Nanook is known to disappear for days at a time in the wilderness. He's got a good reason.
- Posted on Mar 20, 2019
Tuesday, June 19, 2018
Amelia Milling, a twenty-one-year-old college student from Tennessee, was on Day Two of a three-day solo hike of the Crow Pass Trail, in Alaska’s Chugach Mountains. Following part of the historic Iditarod route, it runs 23 miles from the town of Girdwood to the Eagle River Nature Center. To finish the trail, she would have to negotiate snowy slopes, scree and mine ruins, as well as ford the Eagle River.
Amelia is deaf, and her mother worried about her hiking alone in such rugged terrain. To appease her, Amelia had stuffed a SPOT, an emergency satellite location and communication device, into her backpack. Trekking poles had helped her make the uphill climb to Crow Pass on Day One of her hike. Surprised by the amount of snow, even in summer, she camped overnight.
Tuesday was bright and clear. Amelia could see the lush green Eagle River Valley below. She packed up her tent and began her descent. She leaned on one of her trekking poles, and it snapped. Amelia crashed to the ground and tumbled down the snow-covered mountainside.
Tuesday evening, and I had no idea where my dog was. We live in Girdwood, a small ski community in the heart of Alaska backcountry. Ours is the last house on a dirt road, at the foot of Crow Pass. This wasn’t the first time that Nookie, my seven-year-old husky mix, had wandered off. Still, I couldn’t help worrying.
Dogs have been part of my life since I grew up in Waldoboro, Maine. My wife, Jennifer, and I initially moved to Alaska 20 years ago, then back to Maine so she could to go to school to be a nurse practitioner. When she got a job at the health clinic in Girdwood, we headed back to Alaska. The trip was made more stressful because both our dogs died of old age.
Our family, especially our young kids, Sofie and Alden, needed another dog to love. One day, Jennifer spotted an animal rescue group holding an adoption event in a Walmart parking lot. She didn’t hesitate. “I’ll take this one,” she said, scooping up the smallest puppy.
The pup was snowy white. We named him Nanook, Inuktitut for “polar bear.” The kids took to calling him Nookie. What a roly-poly ball of fluff he was! Whether snuggling on our laps, tripping over his own paws or running away with a stolen sock, he made us smile a hundred times a day.
Now he’d disappeared. Again.
Faster and faster Amelia tumbled. Unable to stop herself, she slammed into a boulder rising like a granite monster out of the snow, well off the trail. The impact flung her sideways and sent her downhill another 300 to 400 feet.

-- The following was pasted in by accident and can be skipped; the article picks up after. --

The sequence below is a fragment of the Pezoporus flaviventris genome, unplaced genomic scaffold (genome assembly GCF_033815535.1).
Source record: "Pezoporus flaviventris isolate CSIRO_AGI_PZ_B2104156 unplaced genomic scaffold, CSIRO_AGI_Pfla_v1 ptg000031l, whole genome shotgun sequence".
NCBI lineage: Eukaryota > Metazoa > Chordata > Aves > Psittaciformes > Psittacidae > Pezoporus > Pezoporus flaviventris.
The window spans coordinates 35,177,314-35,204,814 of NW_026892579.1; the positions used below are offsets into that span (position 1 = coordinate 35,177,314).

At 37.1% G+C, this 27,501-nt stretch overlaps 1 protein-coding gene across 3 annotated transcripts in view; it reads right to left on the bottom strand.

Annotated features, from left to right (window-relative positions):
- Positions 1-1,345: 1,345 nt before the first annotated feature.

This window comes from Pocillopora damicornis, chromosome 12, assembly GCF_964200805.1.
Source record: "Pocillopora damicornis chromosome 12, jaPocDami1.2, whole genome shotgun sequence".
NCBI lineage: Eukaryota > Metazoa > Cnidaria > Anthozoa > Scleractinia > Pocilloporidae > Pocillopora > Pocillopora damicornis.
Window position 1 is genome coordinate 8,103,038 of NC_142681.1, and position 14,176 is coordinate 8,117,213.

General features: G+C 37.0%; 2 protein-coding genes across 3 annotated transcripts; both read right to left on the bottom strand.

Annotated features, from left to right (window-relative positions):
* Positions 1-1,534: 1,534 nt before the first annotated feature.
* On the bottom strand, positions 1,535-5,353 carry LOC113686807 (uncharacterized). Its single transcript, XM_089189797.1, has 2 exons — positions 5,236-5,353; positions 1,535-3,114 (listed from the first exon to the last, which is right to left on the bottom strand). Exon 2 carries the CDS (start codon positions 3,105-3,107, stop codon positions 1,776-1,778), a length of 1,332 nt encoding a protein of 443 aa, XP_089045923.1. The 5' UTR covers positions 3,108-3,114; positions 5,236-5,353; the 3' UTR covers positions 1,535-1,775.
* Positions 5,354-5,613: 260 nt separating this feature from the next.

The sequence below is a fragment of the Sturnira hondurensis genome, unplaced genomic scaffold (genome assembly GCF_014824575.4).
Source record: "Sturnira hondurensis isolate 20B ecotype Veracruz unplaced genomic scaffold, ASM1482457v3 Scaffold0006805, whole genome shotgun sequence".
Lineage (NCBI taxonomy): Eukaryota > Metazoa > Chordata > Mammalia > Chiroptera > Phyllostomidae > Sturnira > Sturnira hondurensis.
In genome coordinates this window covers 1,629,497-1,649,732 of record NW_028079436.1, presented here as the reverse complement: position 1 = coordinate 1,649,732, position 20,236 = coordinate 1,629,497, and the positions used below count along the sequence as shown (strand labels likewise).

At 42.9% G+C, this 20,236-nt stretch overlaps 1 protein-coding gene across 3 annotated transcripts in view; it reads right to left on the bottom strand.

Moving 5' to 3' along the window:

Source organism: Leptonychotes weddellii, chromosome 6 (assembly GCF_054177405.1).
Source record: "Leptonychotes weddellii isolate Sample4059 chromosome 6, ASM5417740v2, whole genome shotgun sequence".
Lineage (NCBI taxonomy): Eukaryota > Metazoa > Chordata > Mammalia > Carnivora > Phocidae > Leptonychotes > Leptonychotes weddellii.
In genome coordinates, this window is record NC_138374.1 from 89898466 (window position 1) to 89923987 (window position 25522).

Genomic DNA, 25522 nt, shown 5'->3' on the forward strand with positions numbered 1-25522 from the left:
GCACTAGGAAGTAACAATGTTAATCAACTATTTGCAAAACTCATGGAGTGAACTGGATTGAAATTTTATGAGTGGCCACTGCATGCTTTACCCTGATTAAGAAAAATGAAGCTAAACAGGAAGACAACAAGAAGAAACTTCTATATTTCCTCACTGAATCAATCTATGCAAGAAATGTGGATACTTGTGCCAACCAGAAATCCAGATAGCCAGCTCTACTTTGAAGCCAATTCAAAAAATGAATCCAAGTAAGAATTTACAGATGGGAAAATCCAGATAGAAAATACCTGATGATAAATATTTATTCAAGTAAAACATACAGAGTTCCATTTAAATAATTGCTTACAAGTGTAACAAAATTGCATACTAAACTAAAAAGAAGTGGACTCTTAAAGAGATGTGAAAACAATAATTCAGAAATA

Finally she slid to a stop. Amelia scanned the wilderness for another hiker, anyone who might help. But there was no one. No one except a white dog who seemed to appear out of thin air. He wagged his tail. No sign of his owner, though.
Battered and bruised, Amelia managed to set up her tent and crawl inside. The dog lay down outside, and she shared some beef jerky with him. She fell asleep thinking he would soon be on his way.
From his spot on our porch, Nookie can see hikers drive by and park at the Crow Pass trailhead. Our first summer in Girdwood, he disappeared five times. I nailed “missing dog” signs to evergreen trees and sent a notice to our local radio station. Each time, it turned out he’d met up with hikers and walked the length of the trail, arriving safely at the other end, at the Eagle River Nature Center. So every time he went missing after that summer, I figured he was following some hikers.
“Why not just keep him tied?” people asked. I do tie him all winter, because of the danger of avalanches on the trail. But Nookie is like me—he lives for adventure—so we let him run free in the summer. I did put a tag on his collar. It reads “Crow Pass Guide” and includes my cell phone number and Jennifer’s. People called, saying they’d run into him. Sometimes they told me how they had gotten lost and Nookie led them back to the trail. Apparently, our dog wasn’t just playing on his long treks in the mountains. He was helping people.
I would also hike up to Crow Pass and ask people if they’d seen a white husky. “Yeah,” they’d say. “I saw him yesterday heading north.” Or “He was hanging with a group of hikers by the Eagle River crossing.” I would call the nature center and ask them to let me know when he arrived. Then I’d hop in my truck and pick him up. That’s a 126-mile round trip!